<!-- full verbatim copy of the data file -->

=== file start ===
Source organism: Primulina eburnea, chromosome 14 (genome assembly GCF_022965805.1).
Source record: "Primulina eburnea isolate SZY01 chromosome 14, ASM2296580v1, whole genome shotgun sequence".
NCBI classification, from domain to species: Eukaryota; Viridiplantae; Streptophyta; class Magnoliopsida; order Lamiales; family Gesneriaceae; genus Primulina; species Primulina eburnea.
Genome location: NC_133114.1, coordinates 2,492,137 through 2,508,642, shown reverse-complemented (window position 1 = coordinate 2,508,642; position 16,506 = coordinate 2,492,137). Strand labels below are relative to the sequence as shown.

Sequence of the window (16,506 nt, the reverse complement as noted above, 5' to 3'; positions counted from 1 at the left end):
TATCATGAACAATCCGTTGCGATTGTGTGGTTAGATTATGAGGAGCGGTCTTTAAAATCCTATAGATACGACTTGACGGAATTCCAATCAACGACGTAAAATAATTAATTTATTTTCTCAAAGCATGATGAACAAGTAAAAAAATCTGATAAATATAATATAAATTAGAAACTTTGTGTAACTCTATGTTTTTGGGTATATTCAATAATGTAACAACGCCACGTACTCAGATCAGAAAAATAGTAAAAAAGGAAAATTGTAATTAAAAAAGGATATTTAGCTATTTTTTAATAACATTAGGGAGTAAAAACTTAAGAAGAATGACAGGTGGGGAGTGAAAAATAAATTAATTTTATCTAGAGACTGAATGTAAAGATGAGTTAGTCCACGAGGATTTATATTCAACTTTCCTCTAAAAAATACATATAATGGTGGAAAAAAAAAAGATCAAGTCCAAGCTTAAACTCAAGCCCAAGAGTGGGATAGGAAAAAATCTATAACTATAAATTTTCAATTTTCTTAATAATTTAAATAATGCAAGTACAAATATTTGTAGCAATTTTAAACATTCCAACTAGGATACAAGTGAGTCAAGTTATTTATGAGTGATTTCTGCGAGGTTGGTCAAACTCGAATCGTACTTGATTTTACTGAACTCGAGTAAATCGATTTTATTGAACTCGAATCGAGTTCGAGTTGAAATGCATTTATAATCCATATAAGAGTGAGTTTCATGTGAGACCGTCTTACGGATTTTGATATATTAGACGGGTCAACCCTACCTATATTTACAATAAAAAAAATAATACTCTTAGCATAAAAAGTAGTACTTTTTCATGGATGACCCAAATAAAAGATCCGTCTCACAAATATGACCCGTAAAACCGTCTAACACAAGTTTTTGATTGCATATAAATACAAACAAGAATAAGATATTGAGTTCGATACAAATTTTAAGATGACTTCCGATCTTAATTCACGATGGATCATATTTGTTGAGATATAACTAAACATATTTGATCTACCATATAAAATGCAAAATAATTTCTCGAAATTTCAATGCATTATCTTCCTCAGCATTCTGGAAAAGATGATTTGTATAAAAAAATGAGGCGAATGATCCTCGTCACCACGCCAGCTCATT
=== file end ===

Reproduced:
Source organism: Primulina eburnea, chromosome 14 (genome assembly GCF_022965805.1).
Source record: "Primulina eburnea isolate SZY01 chromosome 14, ASM2296580v1, whole genome shotgun sequence".
NCBI classification, from domain to species: Eukaryota; Viridiplantae; Streptophyta; class Magnoliopsida; order Lamiales; family Gesneriaceae; genus Primulina; species Primulina eburnea.
Genome location: NC_133114.1, coordinates 2,492,137 through 2,508,642, shown reverse-complemented (window position 1 = coordinate 2,508,642; position 16,506 = coordinate 2,492,137). Strand labels below are relative to the sequence as shown.

Sequence of the window (16,506 nt, the reverse complement as noted above, 5' to 3'; positions counted from 1 at the left end):
TATCATGAACAATCCGTTGCGATTGTGTGGTTAGATTATGAGGAGCGGTCTTTAAAATCCTATAGATACGACTTGACGGAATTCCAATCAACGACGTAAAATAATTAATTTATTTTCTCAAAGCATGATGAACAAGTAAAAAAATCTGATAAATATAATATAAATTAGAAACTTTGTGTAACTCTATGTTTTTGGGTATATTCAATAATGTAACAACGCCACGTACTCAGATCAGAAAAATAGTAAAAAAGGAAAATTGTAATTAAAAAAGGATATTTAGCTATTTTTTAATAACATTAGGGAGTAAAAACTTAAGAAGAATGACAGGTGGGGAGTGAAAAATAAATTAATTTTATCTAGAGACTGAATGTAAAGATGAGTTAGTCCACGAGGATTTATATTCAACTTTCCTCTAAAAAATACATATAATGGTGGAAAAAAAAAAGATCAAGTCCAAGCTTAAACTCAAGCCCAAGAGTGGGATAGGAAAAAATCTATAACTATAAATTTTCAATTTTCTTAATAATTTAAATAATGCAAGTACAAATATTTGTAGCAATTTTAAACATTCCAACTAGGATACAAGTGAGTCAAGTTATTTATGAGTGATTTCTGCGAGGTTGGTCAAACTCGAATCGTACTTGATTTTACTGAACTCGAGTAAATCGATTTTATTGAACTCGAATCGAGTTCGAGTTGAAATGCATTTATAATCCATATAAGAGTGAGTTTCATGTGAGACCGTCTTACGGATTTTGATATATTAGACGGGTCAACCCTACCTATATTTACAATAAAAAAAATAATACTCTTAGCATAAAAAGTAGTACTTTTTCATGGATGACCCAAATAAAAGATCCGTCTCACAAATATGACCCGTAAAACCGTCTAACACAAGTTTTTGATTGCATATAAATACAAACAAGAATAAGATATTGAGTTCGATACAAATTTTAAGATGACTTCCGATCTTAATTCACGATGGATCATATTTGTTGAGATATAACTAAACATATTTGATCTACCATATAAAATGCAAAATAATTTCTCGAAATTTCAATGCATTATCTTCCTCAGCATTCTGGAAAAGATGATTTGTATAAAAAAATGAGGCGAATGATCCTCGTCACCACGCCAGCTCATT